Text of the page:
Matthew adds, “When Pilate saw that he was accomplishing nothing, but rather that a riot was starting, he took water and washed his hands in front of the crowd, saying, “I am innocent of this Man’s blood; see to that yourselves.” And all the people said, “His blood shall be on us and on our children!” Then he released Barabbas for them; but after having Jesus scourged, he handed Him over to be crucified. Then the soldiers of the governor took Jesus into the Praetorium and gathered the whole Roman cohort around Him. They stripped Him and put a scarlet robe on Him. And after twisting together a crown of thorns, they put it on His head, and a reed in His right hand; and they knelt down before Him and mocked Him, saying, “Hail, King of the Jews!” They spat on Him, and took the reed and began to beat Him on the head. After they had mocked Him, they took the scarlet robe off Him and put His own garments back on Him, and led Him away to crucify Him.” (Matthew 27:24–31, NASB95)
Peter quoted from Isaiah 53 where we read, “His grave was assigned with wicked men, yet He was with a rich man in His death, because He had done no violence, nor was there any deceit in His mouth.” (Isaiah 53:9, NASB95)
“WHO COMMITTED NO SIN, NOR WAS ANY DECEIT FOUND IN HIS MOUTH” It is in Jesus’s steps that we are called to walk. The verses that follow the trial record for us that our Lord then carried His own cross (with some help) to the place where He was then crucified. And, Peter, who was there, tells us exactly how He responded, “while being reviled, He did not revile in return; while suffering, He uttered no threats, but kept entrusting Himself to Him who judges righteously;” Not only did He not revile or heap abuse on them in return. Instead, we read, “Father, forgive them; for they do not know what they are doing.” (Luke 23:34a, NASB95)
In these last two posts, we looked at a series of two different trials. One of them we know the outcome, and the other we are still waiting to see. The example for the one being played out in the courts today is given to us by our Lord who walked through the courts 2000 years ago for the express purpose of laying down His life for us so that we might have the forgiveness of sins and be given new life. Being given that new life, we are now called to walk in His steps, responding to the trials we encounter in the way He established so that God would be glorified in us and in Him.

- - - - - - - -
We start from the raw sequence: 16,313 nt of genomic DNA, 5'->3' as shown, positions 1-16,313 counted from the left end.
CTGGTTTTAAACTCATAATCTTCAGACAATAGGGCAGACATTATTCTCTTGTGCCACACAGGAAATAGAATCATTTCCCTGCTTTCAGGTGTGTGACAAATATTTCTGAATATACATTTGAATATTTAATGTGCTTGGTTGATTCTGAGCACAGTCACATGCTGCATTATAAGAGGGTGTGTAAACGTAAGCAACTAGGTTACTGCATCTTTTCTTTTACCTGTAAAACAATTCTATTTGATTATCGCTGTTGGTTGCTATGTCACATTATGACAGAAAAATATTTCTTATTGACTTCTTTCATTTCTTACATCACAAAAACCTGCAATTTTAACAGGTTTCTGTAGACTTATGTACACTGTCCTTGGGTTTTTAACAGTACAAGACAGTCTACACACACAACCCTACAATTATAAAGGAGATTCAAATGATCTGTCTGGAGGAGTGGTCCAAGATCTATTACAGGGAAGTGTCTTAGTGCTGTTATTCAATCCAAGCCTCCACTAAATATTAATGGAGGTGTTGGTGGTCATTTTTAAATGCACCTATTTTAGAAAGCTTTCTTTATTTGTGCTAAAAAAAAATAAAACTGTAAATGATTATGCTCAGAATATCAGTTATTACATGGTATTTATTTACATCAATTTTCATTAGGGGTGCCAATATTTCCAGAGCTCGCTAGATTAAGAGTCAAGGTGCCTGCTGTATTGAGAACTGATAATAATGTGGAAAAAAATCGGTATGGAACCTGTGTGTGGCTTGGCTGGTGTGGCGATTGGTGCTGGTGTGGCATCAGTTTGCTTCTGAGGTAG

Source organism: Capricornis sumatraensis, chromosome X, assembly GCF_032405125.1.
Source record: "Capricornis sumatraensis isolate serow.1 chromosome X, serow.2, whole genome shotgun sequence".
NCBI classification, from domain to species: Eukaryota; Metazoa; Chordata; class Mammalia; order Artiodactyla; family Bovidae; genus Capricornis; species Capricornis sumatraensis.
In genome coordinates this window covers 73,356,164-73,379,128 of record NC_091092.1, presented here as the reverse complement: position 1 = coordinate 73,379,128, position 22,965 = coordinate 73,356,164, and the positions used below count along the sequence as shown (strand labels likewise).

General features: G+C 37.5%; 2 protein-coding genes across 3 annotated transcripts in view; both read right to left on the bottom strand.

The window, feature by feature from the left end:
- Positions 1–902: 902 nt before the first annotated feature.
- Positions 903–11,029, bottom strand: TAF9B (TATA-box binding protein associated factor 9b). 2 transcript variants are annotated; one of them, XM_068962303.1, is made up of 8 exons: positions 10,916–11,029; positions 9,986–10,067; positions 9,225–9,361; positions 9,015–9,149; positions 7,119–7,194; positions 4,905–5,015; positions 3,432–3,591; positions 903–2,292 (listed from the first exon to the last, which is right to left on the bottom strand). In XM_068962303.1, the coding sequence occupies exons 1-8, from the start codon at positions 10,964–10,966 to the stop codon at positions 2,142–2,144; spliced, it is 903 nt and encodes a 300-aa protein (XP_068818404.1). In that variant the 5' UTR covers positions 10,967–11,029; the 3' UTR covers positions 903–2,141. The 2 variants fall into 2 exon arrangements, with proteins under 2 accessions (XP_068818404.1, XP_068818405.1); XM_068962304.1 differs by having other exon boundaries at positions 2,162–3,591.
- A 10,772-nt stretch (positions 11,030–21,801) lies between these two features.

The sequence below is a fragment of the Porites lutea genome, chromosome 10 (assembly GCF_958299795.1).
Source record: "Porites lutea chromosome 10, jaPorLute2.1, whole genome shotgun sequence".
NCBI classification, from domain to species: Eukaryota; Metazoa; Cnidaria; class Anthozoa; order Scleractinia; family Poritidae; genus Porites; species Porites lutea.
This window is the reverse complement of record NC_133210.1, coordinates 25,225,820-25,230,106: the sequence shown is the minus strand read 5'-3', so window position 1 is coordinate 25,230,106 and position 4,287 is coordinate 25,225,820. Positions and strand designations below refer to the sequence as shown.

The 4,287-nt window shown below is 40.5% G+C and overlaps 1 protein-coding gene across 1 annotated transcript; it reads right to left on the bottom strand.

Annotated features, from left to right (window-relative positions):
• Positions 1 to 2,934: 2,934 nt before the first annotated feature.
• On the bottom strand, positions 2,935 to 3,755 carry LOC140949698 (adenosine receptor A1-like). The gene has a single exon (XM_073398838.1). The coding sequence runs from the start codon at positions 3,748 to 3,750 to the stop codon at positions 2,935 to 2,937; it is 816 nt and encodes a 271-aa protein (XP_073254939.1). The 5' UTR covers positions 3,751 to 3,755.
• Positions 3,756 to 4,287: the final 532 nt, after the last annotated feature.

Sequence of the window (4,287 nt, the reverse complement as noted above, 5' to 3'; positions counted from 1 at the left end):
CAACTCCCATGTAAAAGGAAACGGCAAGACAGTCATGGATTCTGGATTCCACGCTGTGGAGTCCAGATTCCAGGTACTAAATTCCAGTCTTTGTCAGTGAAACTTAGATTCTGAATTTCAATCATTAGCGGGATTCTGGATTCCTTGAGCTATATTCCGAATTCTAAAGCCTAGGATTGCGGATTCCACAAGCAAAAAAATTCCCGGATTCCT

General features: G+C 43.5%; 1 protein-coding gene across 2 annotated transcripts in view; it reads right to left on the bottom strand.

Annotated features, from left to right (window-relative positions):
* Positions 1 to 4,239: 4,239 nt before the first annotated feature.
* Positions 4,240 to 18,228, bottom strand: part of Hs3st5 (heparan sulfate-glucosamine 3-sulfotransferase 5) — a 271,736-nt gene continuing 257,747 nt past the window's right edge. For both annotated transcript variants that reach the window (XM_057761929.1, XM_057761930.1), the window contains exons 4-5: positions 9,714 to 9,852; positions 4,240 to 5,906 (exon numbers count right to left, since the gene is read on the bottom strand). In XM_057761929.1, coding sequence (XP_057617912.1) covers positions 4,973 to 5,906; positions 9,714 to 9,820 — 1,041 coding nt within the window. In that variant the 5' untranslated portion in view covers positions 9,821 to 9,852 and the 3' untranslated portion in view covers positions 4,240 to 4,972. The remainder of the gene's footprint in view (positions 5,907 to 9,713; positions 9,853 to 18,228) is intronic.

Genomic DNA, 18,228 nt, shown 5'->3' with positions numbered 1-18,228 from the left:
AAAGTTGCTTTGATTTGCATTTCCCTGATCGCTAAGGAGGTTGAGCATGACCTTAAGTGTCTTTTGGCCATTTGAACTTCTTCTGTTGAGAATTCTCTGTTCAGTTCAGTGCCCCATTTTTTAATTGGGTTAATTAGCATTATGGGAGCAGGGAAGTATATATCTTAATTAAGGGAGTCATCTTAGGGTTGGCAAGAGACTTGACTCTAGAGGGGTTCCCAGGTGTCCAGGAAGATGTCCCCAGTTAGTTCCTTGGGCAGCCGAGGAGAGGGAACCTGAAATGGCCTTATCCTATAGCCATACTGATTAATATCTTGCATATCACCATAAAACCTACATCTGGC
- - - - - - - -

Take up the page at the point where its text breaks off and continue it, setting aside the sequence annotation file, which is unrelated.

We may live in difficult days, but our Lord knows these difficulties. He has gone before us in them, and today He holds us firmly. Our God is a just judge, and He will do right. We are called to trust God the Father, just as the Son did when He took on the form of man for us.
One of the reported reasons that our current President received so many votes was because of the looming threat to the Supreme Court of this country. We have a vast number of voices today that would like to scream down a good judge. Let us pray together that we would have justices who are not swayed by threat, but who do right before God and man. Let us also commit ourselves to walk right in the steps of Jesus despite the voices and forces that will be raised in opposition, praying for one another amid the trials